DPRL assumes that global registries exist for work-ids, owner-ids, account-ids, player-ids, etc. No mention of 'how' is made, but this is not insurmountable --- most current IETF proposals include ways to roll elements from arbitrary namespaces into other schema. It provides a way to define relationships between objects, agents and users, but doesn't describe how to detail with agents or users.
3.0 DPRL and Rights Metadata
DPRL is clearly a way to precisely articulate one form of rights metadata. Certainly DPRL is an exemplar in this area, and any work that this group does toward the design of a standard rights metadata schema must take DPRL into consideration, at least as 'previous work.' Having said that, I see shortcomings; for example, I think that DPRL falls short of handling rights metadata at the *conceptual* level, which is how I would characterize the interests of this group, as evidenced by the DOI Rights Metadata document.
This is because DPRL doesn't [address] the concept of *setting* or *purpose* of use. DPRL can articulate that viewing or printing users must have paid or must be charged, for example, but it has no way of encapsulating at a high level the use of, say, an article in a journal. It can do the pieces, but only if usages have already been pre-authorized and assigned a code.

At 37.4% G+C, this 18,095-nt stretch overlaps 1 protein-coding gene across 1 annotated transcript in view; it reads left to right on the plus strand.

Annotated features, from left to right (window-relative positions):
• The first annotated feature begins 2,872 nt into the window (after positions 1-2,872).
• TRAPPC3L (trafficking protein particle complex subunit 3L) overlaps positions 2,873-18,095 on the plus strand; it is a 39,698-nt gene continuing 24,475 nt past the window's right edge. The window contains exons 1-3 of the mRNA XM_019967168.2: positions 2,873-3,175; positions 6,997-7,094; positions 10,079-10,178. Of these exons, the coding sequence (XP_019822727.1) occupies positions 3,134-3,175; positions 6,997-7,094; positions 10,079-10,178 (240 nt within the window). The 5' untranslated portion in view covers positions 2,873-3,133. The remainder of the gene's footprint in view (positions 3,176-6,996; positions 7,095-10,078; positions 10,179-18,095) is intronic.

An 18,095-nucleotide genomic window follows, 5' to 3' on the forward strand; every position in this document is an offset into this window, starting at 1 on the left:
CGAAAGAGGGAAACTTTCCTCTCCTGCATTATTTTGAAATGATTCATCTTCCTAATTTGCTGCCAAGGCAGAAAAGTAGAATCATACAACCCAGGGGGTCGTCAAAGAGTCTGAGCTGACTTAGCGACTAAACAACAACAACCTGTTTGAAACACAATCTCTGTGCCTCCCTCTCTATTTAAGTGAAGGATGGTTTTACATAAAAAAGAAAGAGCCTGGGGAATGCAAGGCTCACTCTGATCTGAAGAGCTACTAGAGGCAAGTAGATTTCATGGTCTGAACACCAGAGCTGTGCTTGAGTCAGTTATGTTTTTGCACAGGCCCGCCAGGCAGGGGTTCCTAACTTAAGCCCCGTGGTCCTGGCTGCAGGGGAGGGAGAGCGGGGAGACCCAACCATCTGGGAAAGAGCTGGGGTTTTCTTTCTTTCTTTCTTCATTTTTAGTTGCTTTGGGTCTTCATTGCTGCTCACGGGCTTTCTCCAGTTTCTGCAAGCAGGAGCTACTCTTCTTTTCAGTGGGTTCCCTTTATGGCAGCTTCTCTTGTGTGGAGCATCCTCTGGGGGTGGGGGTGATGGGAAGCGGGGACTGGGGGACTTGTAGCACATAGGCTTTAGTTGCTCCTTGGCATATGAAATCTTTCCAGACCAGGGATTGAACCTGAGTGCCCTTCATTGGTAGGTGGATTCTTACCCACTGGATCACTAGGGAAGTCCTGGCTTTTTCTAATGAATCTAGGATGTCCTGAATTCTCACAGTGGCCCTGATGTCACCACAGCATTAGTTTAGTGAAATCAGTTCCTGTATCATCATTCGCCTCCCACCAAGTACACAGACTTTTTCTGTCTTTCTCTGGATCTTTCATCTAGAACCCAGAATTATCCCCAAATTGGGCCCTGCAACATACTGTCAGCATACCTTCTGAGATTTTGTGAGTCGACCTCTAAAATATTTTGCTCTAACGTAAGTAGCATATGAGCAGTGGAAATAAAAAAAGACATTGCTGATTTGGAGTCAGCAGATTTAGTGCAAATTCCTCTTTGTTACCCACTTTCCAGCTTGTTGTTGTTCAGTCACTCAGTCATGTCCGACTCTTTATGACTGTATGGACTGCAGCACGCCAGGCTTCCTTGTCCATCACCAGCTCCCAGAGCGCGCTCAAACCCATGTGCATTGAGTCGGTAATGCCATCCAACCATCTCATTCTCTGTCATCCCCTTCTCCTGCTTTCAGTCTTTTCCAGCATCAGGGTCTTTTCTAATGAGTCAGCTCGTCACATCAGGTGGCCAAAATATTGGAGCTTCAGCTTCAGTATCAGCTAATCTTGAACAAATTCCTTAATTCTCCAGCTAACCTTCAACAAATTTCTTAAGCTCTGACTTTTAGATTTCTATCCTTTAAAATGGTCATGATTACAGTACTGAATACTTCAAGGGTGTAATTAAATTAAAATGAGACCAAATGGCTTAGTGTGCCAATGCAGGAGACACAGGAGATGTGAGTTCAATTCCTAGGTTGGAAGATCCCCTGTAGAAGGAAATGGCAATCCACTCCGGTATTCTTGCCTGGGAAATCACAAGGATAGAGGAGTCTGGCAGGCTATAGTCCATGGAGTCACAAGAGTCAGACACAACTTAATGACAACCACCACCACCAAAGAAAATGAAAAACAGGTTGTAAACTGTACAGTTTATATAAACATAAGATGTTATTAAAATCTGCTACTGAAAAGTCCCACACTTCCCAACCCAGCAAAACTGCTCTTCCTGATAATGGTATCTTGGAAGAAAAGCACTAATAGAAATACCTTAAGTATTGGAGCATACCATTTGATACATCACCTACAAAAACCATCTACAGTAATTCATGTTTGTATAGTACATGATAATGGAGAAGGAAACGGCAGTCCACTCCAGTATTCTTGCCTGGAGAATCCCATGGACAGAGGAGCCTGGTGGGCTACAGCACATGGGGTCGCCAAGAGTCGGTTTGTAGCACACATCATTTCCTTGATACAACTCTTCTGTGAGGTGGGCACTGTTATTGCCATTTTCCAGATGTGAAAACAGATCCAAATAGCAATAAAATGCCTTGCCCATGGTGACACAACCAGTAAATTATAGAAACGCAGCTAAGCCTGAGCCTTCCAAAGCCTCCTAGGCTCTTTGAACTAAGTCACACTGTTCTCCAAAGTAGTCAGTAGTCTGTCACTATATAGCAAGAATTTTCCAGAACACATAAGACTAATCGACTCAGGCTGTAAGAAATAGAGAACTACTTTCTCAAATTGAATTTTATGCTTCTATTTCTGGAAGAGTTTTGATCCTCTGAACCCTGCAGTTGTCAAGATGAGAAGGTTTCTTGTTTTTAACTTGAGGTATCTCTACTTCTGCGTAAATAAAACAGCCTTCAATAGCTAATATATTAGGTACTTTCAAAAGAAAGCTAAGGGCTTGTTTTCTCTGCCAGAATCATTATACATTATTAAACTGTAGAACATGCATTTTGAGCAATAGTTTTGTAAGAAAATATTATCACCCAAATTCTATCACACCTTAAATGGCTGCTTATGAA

4.0 DPRL and Standards
DPRL is a metadata schema and can be expressed in XML. To test this idea, I applied the W3C XML-Data note of 05 Jan 1998 [http://www.w3.org/TR/1998/NOTE-XML-data-0105/] to the language, codifying DPRL elements in XML. An example of what an instance of the DPRL schema might look like using the XML-Data DTD appears below.
I've based this instance on the example work specification given on page 16 of the DPRL language spec. To save space, I've stubbed out the rights-list for the 'Distributor' rights-group.
<work> <description> <title>Moby Dog</title> <author>John Beagle</author> </description> <owner>Murphy-Books-ID12345-zxcvoiuyr</owner> <rights-group> <rights-group-name>Consumer</rights-group-name> <rights-list> <copy> <next-copy-rights> <delete>Distributor</delete> <access> <security-class>3</security-class> </access> <fee> <per-use>10</per-use> <to>Account-ID-678-qwerqeruyt</to> </fee> </next-copy-rights> </copy> <play> <fee> <metered> <rate>0.05</rate> <per>1:0:0</per> <to>Account-ID-678-qwerqeruyt</to> </metered> </fee> </play> <delete></delete> <transfer> </transfer> <loan> <next-copy-rights> <delete>Distributor</delete> <remaining-rights>Distributor</remaining-rights> <access> <security-class>3</security-class> </access> </next-copy-rights> </loan> </rights-list> </rights-group> <rights-group> <rights-group-name>Distributor</rights-group-name> <rights-list> : : </rights-list> </rights-group> </work>